Review: Shutter Island

PLOT: In Boston, circa 1954, two U.S Marshals (Leonardo DiCaprio & Mark Ruffalo) are sent to the remote Ashecliffe Hospital for the Criminally Insane on Shutter Island, to investigate the disappearance of an inmate.

REVIEW: I walked into SHUTTER ISLAND with incredibly high expectations. Considering it’s a Martin Scorsese film, I expected nothing short of a masterpiece, especially since it reunites him with current go-to guy Leonardo DiCaprio. Add to that the fact that this is another Dennis Lehane adaptation, whose work was previously the basis of MYSTIC RIVER, and GONE BABY GONE, and you’ve got the formula for a film that can’t miss, right?

Sure enough, SHUTTER ISLAND is a good film. It’s well-acted, beautifully shot and full of atmosphere. Some have said that this is Scorsese’s THE SHINING, and yes, this film is full of references to Kubrick’s classic from the remote, chilling locations, to the music. It’s also strongly reminiscent of a series of Val Lewton thrillers from the forties, that Scorsese previously had issued on DVD, particularly the films BEDLAM and ISLE OF THE DEAD.

Still, I can’t say that this is top-tier Scorsese for me. For some reason, I had trouble getting into SHUTTER ISLAND. It just felt a little old-hat, which is the last thing I’d expect from Scorsese. The last time he dabbled in horror, he came out with the incredible CAPE FEAR remake- which stands as one of the few remakes that trumps the original in my book. Here, the film just never really takes off. I didn’t find it scary, and at times my mind began to wander somewhat.

That said, I really can’t pinpoint what’s wrong with it. DiCaprio is great is Marshal Teddy Daniels. This is a fascinating, deeply layered character, with Daniels’ harboring many ulterior motives for his visit to SHUTTER ISLAND, least of which is the investigation to which he’s been assigned. He’s haunted by the recent death of his wife Dolores (Michelle Williams), who he sees in nightmarish visions once he gets to the island. He’s also dealing with the fact that he was present at the liberation of the Dachau death camp in WW2, which he’s constantly reminded of in his nightmares. The Dachau flashbacks are brilliantly filmed, and truly disturbing. I think if Kubrick had lived to direct his planned Holocaust film, THE ARYAN PAPERS, it would have been similar to the way Scorsese shoots the sequences, and I still hope he finds time to make a WW2 film at some point.

As his partner, Ruffalo is quite good, although the character initially comes off as a tad bland, until we find out more about his own reasons for being on SHUTTER ISLAND. Playing the psychiatrists in charge of Ashecliffe, we get two old pros, Max Von Sydow, and Ben Kingsley. Sydow’s the more enigmatic, sinister seeming doctor, and the former EXORCIST is great. Kingsley’s terrific as the more compassionate doctor, and it’s nice to finally see him in a film worthy of his talents, as he’s been in way too much crap lately.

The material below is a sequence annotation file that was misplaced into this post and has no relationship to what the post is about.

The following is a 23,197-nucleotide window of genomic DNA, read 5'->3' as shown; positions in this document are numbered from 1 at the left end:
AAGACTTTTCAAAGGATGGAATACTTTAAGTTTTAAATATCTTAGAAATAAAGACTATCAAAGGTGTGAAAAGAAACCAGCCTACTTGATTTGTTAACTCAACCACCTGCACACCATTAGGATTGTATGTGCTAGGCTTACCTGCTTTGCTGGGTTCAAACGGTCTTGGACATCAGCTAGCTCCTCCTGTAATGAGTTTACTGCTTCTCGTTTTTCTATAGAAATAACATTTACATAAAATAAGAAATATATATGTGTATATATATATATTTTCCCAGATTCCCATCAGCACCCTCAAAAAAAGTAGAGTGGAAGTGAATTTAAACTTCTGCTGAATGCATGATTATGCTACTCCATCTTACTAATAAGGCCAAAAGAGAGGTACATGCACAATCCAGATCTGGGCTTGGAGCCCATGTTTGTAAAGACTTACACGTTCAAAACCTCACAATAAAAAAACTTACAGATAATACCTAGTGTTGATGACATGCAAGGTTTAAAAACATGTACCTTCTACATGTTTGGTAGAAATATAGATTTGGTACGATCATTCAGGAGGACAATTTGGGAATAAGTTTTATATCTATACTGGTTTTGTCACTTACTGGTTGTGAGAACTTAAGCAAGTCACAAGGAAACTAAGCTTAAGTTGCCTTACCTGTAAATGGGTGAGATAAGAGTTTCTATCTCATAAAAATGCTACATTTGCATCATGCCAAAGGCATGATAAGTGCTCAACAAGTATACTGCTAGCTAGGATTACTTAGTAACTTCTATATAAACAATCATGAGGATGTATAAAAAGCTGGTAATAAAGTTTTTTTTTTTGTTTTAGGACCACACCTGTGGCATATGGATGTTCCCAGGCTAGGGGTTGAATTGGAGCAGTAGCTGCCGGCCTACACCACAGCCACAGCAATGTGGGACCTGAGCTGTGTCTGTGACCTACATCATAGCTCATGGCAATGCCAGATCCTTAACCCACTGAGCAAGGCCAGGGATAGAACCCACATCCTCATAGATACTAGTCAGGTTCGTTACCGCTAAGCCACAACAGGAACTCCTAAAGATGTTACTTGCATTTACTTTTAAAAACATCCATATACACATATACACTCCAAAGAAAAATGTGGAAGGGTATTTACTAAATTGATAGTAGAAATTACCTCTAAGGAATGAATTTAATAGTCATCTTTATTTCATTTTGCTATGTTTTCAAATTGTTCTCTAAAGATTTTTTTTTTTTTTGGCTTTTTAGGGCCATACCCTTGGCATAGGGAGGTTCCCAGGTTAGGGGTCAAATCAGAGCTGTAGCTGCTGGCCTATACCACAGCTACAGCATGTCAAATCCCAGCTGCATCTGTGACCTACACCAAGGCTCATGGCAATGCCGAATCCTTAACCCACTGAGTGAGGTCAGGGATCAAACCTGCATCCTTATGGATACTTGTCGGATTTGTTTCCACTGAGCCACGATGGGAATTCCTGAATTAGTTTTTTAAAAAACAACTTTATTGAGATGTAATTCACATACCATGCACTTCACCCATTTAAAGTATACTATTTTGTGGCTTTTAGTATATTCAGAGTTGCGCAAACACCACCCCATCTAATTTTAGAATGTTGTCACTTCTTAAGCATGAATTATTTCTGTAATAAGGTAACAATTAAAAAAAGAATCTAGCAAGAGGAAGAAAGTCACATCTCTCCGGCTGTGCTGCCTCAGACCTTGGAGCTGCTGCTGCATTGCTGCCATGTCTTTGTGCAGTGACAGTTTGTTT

Visually, SHUTTER ISLAND is a feast, with Scorsese once again teaming up with Robert Richardson, and the look of the film is reminiscent of their work on THE AVIATOR. The film has the look of being shot with old two-strip Technicolor, which is appropriate considering the period setting. I also loved the music score, which is all source material from artists like Brian Eno, John Cage, and Ingram Marshall. This shouldn’t be too much of a surprise though, as when has the music in a Scorsese film been anything less than exquisite? It helps that once again he’s working with his old pal, Robbie Robertson, as music supervisor.

My problems with SHUTTER ISLAND mostly deal with the last third of the film, which feels somewhat anti-climatic considering the build-up we’ve been getting. I was also somewhat underwhelmed by the mind-f**k ending, which is predictable in its unpredictability if that makes any sense. However, the final scene is indeed haunting.

In the end, SHUTTER ISLAND is a film that I think I need some time to absorb. While it’s certainly not among his best, it’s still a Scorsese film, so you get a level of quality here that you won’t get elsewhere. I also have the feeling that this is the type of film that might benefit from repeat viewings, so I’ll be anxious to give this another look somewhere down the line. Sure, it’s not a masterpiece, but it’s Scorsese, and it demands to be seen.

RATING: 7.5/10

Review: Shutter Island




About the Author

Chris Bumbray began his career with JoBlo as the resident film critic (and James Bond expert) way back in 2007, and he has stuck around ever since, being named editor-in-chief in 2021. A voting member of the CCA and a Rotten Tomatoes-approved critic, you can also catch Chris discussing pop culture regularly on CTV News Channel.